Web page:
‘Communications gap’ leaves door open to activists, survey says

Mar 04, 2020
Fifty-five percent of investors polled say their engagement approach is ‘active’

Almost half of investors do not proactively engage with the management of companies they invest in or follow, creating a ‘communications gap’ that could be exploited by activist investors, according to new research.

Just 55 percent of investors surveyed by Boston Consulting Group (BCG) would describe their engagement approach as ‘active,’ while only 57 percent say they would feel comfortable speaking directly to management about any frustrations they have with the business.

The survey, which BCG conducts each year, took place during November and December and received 251 responses. Around four in five respondents were portfolio managers, while the rest were buy-side or sell-side analysts.

The report authors warn that the lack of frank communication between investors and companies could result in unwelcome surprises for management down the line. The survey finds that two thirds of investors who do not engage proactively would support an activist campaign if they felt there were issues for a company to address – although they may not do so publicly.

‘These survey results underscore how critical it is for companies to better understand their shareholders’ expectations and identify ways to engage more effectively with investors to maintain their support,’ the report authors write.

Companies need to be on their guard given that an increasing number of investors are trying their hand at activism. Although the total number of companies targeted by activists fell by 17 percent year on year in 2019, the number of investors engaging in activism grew to a record high of 147, according to Lazard’s annual review.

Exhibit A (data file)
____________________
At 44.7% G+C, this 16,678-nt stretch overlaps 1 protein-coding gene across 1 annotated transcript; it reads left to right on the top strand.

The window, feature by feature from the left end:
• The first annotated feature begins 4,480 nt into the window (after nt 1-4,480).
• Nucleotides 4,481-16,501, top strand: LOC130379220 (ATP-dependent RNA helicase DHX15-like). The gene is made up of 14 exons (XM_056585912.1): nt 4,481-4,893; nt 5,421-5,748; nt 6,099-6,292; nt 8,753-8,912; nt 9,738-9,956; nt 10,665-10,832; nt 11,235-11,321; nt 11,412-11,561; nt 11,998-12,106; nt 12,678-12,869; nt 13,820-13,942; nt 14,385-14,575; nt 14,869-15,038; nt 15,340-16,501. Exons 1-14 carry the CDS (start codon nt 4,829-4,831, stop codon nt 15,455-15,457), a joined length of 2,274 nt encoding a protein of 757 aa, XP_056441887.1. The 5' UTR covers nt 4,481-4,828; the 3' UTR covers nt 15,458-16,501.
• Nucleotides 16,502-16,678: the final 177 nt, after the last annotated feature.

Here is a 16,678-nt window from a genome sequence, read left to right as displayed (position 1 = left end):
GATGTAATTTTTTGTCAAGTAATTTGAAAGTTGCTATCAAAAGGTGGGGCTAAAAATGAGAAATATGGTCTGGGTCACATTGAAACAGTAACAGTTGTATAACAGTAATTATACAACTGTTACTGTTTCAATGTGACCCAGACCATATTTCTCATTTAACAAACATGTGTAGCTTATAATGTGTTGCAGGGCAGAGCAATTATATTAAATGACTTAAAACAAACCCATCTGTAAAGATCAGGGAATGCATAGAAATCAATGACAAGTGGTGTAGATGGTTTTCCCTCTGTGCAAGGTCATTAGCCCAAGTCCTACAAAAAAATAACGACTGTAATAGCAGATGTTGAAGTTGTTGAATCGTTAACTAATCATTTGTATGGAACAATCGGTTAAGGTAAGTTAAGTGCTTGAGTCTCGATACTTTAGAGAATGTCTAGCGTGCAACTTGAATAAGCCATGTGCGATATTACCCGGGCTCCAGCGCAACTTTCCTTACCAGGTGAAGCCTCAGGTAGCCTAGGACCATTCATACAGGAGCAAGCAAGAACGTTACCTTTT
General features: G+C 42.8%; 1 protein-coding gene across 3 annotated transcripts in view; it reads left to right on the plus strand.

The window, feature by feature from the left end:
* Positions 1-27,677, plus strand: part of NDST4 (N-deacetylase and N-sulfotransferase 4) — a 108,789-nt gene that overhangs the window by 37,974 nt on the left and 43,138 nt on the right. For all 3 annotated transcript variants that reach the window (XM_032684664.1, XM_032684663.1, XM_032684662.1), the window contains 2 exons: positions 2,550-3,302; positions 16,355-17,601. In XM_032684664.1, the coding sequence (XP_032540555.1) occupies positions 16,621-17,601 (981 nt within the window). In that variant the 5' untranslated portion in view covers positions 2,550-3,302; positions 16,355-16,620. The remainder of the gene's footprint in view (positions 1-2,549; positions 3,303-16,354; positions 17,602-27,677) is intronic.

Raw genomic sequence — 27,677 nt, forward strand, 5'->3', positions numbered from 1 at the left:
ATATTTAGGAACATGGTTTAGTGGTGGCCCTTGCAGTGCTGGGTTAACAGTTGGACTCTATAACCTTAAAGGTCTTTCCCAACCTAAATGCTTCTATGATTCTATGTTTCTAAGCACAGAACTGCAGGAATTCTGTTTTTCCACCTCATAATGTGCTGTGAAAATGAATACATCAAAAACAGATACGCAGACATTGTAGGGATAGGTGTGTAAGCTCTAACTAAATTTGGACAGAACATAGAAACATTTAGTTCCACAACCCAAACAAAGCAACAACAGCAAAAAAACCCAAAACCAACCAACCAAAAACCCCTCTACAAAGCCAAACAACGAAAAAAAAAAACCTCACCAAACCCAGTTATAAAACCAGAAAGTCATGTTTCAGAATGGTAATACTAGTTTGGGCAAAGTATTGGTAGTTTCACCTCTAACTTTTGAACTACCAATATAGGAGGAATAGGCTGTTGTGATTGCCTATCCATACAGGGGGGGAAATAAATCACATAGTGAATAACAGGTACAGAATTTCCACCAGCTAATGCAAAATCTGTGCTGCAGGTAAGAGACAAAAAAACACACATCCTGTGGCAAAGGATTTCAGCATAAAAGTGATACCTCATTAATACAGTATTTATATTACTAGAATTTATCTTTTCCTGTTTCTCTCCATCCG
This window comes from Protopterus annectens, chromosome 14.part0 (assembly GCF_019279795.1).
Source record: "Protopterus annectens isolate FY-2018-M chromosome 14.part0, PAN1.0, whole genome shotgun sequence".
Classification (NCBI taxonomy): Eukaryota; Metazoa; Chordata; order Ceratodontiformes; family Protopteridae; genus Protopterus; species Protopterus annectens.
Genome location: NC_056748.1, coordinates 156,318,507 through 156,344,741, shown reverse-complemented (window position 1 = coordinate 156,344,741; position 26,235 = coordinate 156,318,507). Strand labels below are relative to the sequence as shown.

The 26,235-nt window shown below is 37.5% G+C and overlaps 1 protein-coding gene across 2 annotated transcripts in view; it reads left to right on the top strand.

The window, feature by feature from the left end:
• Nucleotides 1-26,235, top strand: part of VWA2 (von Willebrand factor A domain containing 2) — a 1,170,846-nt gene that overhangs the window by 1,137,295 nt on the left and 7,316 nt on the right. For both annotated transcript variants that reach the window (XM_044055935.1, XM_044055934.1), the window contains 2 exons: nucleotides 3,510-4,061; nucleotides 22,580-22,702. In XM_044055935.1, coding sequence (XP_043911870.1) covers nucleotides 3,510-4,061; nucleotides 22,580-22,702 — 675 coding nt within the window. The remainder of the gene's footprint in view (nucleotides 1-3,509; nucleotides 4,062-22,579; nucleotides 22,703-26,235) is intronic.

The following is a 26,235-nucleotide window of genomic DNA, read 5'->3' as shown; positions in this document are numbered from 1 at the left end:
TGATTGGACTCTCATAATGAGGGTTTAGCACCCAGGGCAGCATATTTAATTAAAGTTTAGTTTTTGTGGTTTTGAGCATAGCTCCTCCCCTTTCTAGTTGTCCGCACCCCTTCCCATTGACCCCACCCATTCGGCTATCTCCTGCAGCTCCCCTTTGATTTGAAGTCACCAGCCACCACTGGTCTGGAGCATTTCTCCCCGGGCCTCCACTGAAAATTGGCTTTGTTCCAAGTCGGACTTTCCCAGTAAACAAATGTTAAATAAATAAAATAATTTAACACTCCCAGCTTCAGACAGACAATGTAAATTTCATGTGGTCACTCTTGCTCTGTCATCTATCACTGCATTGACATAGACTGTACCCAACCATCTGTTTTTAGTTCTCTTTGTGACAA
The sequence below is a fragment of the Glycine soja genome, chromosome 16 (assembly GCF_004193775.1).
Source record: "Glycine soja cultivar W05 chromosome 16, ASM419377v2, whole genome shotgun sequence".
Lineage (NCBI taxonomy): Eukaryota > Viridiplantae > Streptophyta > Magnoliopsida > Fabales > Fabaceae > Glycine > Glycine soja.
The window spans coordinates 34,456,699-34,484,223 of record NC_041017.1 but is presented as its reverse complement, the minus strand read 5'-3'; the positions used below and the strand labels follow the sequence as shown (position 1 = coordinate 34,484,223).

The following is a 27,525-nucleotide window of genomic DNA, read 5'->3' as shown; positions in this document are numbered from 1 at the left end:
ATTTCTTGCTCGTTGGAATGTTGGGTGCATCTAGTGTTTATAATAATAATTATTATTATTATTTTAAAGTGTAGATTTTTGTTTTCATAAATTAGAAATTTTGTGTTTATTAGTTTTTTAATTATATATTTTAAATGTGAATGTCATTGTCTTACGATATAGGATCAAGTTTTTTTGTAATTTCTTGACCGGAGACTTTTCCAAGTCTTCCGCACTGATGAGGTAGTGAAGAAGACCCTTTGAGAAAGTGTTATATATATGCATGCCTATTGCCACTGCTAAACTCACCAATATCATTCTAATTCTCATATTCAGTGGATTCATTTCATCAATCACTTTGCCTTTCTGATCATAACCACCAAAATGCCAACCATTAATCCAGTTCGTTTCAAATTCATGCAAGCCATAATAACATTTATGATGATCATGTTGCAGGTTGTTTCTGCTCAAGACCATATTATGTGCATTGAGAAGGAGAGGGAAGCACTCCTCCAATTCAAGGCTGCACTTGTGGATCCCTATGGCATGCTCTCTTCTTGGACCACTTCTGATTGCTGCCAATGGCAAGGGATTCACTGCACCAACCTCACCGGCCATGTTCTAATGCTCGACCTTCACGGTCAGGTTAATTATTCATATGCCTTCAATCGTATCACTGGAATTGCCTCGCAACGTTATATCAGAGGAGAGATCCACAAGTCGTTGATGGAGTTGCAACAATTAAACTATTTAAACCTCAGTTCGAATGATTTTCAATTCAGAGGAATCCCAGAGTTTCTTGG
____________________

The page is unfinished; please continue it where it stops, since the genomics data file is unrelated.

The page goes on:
BCG’s survey also highlights investors’ desire for more information from companies about how sustainability is incorporated into their business plans. Just 38 percent of companies have ‘well aligned’ ESG with their business strategies, according to respondents. Forty percent of companies have ‘partly aligned’ these two areas, while 22 percent are ‘poorly aligned,’ respondents say.

The demand for companies to provide more information on sustainability issues continues to grow. Investors and regulators around the world are pushing for greater disclosure, particularly related to climate change.

In a recent example, last week it was reported that hedge fund manager Christopher Hohn of the Children’s Investment Fund had sent letters to central banks and British financial institutions demanding action to curb investment in coal plants.

Speaking to Corporate Secretary sister publication IR Magazine last year, Brian Rafferty, CEO of IR agency Taylor Rafferty, offered advice to companies about how to start incorporating ESG into the investment case.

‘I would go back to how they present their business, the construct, which should always be upside potential, downside protection,’ he said. ‘If that’s not well organized, organize it. Look for the areas that fall within the current ESG definition and integrate the most important elements into that structure.’

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